Editor's Page: Time Travel
100 years ago, Honolulu seemed more 19th century than 20th. Amazing things were coming.
Our cover story, “How We Lived,” takes you on a photographic tour of Honolulu in the past century. There are some things you won’t see: photos from the Dec. 7, 1941, attack on Pearl Harbor, or the famous photo of the little girl holding the statehood edition of the Honolulu Star-Bulletin. You won’t see many celebrities, and no politicians, hardly anyone famous, in fact. What we wanted to focus on instead was the ordinary, everyday details of life. If you lived in these decades, what would your clothes have looked like? Your car? Your workplace?
We spent hours at Bishop Museum and the state archives, poring over hundreds of photos. The older the image, the more jarring it can be. That busy street scene on the opening spread? It’s in downtown Honolulu, obviously, but, until I read the back of the photo, I didn’t realize it was a block of King Street I walk every day, which looks nothing like this now. The shot looks Ewa, from Fort Street, which is today a brick-paved pedestrian mall. Those lively old buildings have been replaced by a parking garage on the makai side, and Macy’s on the mauka side. It looks lifeless now, in comparison.
Still, it’s King Street, and, further down the road, most of the buildings would be familiar to most of us. If we travelled back to 1911, we could find our way around on streets with familiar names, if not familiar buildings. We could read newspapers with familiar mastheads, even pick up a copy of this magazine’s predecessor, Paradise of the Pacific, make a phone call, turn on electric lights. But there’d be no Internet, television, or even radio. You might drive a car, if you were well to do, but most likely walked or took the streetcar. If you had any serious traveling to do, you’d get on a boat, though everyone would probably still have been talking about the first airplane flight in Hawaii, a biplane that took off from the Moanalua Polo Field in December 1910. Maybe someday, people would fly from island to island, maybe even to the Mainland.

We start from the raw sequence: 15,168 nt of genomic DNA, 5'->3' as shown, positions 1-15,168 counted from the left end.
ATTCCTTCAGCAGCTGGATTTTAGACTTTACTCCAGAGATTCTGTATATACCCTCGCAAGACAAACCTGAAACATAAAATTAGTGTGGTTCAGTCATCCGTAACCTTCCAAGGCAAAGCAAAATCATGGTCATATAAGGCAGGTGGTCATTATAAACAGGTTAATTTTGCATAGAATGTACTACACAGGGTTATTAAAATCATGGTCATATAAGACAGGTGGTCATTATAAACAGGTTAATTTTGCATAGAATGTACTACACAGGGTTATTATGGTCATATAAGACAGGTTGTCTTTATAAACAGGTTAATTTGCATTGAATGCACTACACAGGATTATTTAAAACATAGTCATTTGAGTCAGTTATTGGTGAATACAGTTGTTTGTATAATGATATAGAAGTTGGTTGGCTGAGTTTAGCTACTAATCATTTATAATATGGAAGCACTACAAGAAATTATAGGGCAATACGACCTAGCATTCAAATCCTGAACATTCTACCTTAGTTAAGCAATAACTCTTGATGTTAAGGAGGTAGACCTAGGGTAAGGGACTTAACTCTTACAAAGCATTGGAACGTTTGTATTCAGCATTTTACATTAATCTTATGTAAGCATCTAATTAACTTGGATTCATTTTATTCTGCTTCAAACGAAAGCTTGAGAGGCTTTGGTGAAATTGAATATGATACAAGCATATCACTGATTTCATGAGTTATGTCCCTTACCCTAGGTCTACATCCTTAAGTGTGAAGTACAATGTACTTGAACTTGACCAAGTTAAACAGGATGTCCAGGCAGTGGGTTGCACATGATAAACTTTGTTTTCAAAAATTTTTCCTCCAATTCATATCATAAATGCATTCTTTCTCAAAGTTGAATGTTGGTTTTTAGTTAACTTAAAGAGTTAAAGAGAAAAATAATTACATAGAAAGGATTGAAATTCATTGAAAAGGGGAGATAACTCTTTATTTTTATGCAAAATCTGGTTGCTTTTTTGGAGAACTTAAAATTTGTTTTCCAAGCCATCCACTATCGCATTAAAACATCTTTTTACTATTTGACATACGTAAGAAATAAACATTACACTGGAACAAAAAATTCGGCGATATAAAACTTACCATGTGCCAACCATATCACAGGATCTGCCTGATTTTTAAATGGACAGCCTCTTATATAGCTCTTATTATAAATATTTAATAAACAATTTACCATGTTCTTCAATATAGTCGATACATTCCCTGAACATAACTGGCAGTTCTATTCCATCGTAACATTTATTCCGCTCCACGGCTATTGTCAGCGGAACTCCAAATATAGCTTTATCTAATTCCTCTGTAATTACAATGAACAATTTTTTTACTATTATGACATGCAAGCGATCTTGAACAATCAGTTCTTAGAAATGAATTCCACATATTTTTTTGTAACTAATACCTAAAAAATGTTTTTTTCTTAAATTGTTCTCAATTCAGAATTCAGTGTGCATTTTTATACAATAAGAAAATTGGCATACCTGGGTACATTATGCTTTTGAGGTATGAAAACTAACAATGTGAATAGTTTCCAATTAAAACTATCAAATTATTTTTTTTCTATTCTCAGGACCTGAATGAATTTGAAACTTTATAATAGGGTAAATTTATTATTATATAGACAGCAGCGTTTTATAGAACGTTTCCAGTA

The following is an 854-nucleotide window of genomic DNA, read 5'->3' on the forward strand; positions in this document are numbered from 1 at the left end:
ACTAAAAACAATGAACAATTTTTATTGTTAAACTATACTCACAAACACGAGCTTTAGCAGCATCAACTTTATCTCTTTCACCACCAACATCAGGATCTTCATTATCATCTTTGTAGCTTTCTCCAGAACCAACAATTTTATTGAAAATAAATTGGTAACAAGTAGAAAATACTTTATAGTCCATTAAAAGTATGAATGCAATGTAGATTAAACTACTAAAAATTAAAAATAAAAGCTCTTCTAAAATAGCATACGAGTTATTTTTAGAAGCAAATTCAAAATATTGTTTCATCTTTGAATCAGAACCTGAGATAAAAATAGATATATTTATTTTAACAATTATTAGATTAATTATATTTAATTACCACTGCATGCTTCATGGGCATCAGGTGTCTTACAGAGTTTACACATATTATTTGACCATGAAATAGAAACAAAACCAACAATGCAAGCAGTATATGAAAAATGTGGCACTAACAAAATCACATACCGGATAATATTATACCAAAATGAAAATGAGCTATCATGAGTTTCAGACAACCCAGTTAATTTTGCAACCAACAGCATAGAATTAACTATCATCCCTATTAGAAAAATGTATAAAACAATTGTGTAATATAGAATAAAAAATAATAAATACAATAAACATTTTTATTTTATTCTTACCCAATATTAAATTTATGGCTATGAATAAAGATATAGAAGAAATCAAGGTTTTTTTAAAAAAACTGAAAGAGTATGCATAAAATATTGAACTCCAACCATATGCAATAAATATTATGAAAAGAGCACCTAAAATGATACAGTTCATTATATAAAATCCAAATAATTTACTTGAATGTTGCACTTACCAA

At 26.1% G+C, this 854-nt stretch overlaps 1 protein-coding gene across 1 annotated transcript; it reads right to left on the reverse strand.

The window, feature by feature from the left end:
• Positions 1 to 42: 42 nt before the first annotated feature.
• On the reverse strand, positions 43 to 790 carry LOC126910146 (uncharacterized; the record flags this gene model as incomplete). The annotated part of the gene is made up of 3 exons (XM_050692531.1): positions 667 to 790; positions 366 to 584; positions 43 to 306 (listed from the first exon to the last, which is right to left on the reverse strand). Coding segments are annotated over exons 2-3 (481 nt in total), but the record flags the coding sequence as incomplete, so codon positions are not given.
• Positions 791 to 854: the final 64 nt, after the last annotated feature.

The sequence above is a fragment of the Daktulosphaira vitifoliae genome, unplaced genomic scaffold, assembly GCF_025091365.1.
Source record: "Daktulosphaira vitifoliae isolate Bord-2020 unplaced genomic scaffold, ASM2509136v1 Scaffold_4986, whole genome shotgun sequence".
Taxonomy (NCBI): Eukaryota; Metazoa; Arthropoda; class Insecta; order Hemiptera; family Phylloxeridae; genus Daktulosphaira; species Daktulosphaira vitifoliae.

Technology, demography, social structures—once cities change, they change permanently, the way they look, the way they work. I’ve lived my entire adult life in high-rise condos in Honolulu. Tens of thousands of other people do as well. But there was a time when no one did, until the first condo went on sale at 3019 Kalakaua Ave. in 1961. The technology to build concrete high-rises came about in the 1950s and, with them, the first laws establishing co-op and condominium ownership. I’ve gone to shopping centers my entire life here, but there was a time when no one did. Aloha Shopping Center was Oahu’s first, opening in Waipahu in 1947, followed by the Aina Haina Shopping Center in 1950.
Over Honolulu’s next 100 years, the unimaginable will become ordinary, then old hat. Buildings we haven’t even imagined yet will end up on future lists of endangered historic places. We certainly hope you enjoy this Holiday Annual, with its look back. What I wouldn’t give for a glimpse of the 2111 edition.
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